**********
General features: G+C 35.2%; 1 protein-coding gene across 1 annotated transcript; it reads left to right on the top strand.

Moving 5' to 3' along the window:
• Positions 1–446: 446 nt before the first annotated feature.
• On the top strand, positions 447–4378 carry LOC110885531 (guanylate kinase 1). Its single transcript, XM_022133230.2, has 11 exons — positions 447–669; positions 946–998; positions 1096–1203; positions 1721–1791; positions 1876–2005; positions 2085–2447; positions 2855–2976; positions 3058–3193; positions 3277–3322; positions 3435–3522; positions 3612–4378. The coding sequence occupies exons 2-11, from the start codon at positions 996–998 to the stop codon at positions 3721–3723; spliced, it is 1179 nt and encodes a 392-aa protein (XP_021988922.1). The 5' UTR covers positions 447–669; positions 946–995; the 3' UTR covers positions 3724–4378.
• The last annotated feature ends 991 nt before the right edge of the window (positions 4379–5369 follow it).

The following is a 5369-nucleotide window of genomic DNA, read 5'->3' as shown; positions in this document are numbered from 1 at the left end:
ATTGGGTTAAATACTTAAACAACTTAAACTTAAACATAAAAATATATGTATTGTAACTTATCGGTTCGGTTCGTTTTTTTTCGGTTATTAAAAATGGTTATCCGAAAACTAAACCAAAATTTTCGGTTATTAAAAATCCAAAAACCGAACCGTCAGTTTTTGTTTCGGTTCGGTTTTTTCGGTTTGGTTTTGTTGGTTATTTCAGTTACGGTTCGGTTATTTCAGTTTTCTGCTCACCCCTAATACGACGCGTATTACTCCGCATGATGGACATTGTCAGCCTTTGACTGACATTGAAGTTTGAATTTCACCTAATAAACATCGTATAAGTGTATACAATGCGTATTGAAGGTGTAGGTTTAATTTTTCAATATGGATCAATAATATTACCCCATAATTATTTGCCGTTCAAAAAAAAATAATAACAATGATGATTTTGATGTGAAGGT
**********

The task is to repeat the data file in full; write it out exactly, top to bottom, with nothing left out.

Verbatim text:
General features: G+C 35.2%; 1 protein-coding gene across 1 annotated transcript; it reads left to right on the top strand.

Moving 5' to 3' along the window:
• Positions 1–446: 446 nt before the first annotated feature.
• On the top strand, positions 447–4378 carry LOC110885531 (guanylate kinase 1). Its single transcript, XM_022133230.2, has 11 exons — positions 447–669; positions 946–998; positions 1096–1203; positions 1721–1791; positions 1876–2005; positions 2085–2447; positions 2855–2976; positions 3058–3193; positions 3277–3322; positions 3435–3522; positions 3612–4378. The coding sequence occupies exons 2-11, from the start codon at positions 996–998 to the stop codon at positions 3721–3723; spliced, it is 1179 nt and encodes a 392-aa protein (XP_021988922.1). The 5' UTR covers positions 447–669; positions 946–995; the 3' UTR covers positions 3724–4378.
• The last annotated feature ends 991 nt before the right edge of the window (positions 4379–5369 follow it).

The following is a 5369-nucleotide window of genomic DNA, read 5'->3' as shown; positions in this document are numbered from 1 at the left end:
ATTGGGTTAAATACTTAAACAACTTAAACTTAAACATAAAAATATATGTATTGTAACTTATCGGTTCGGTTCGTTTTTTTTCGGTTATTAAAAATGGTTATCCGAAAACTAAACCAAAATTTTCGGTTATTAAAAATCCAAAAACCGAACCGTCAGTTTTTGTTTCGGTTCGGTTTTTTCGGTTTGGTTTTGTTGGTTATTTCAGTTACGGTTCGGTTATTTCAGTTTTCTGCTCACCCCTAATACGACGCGTATTACTCCGCATGATGGACATTGTCAGCCTTTGACTGACATTGAAGTTTGAATTTCACCTAATAAACATCGTATAAGTGTATACAATGCGTATTGAAGGTGTAGGTTTAATTTTTCAATATGGATCAATAATATTACCCCATAATTATTTGCCGTTCAAAAAAAAATAATAACAATGATGATTTTGATGTGAAGGT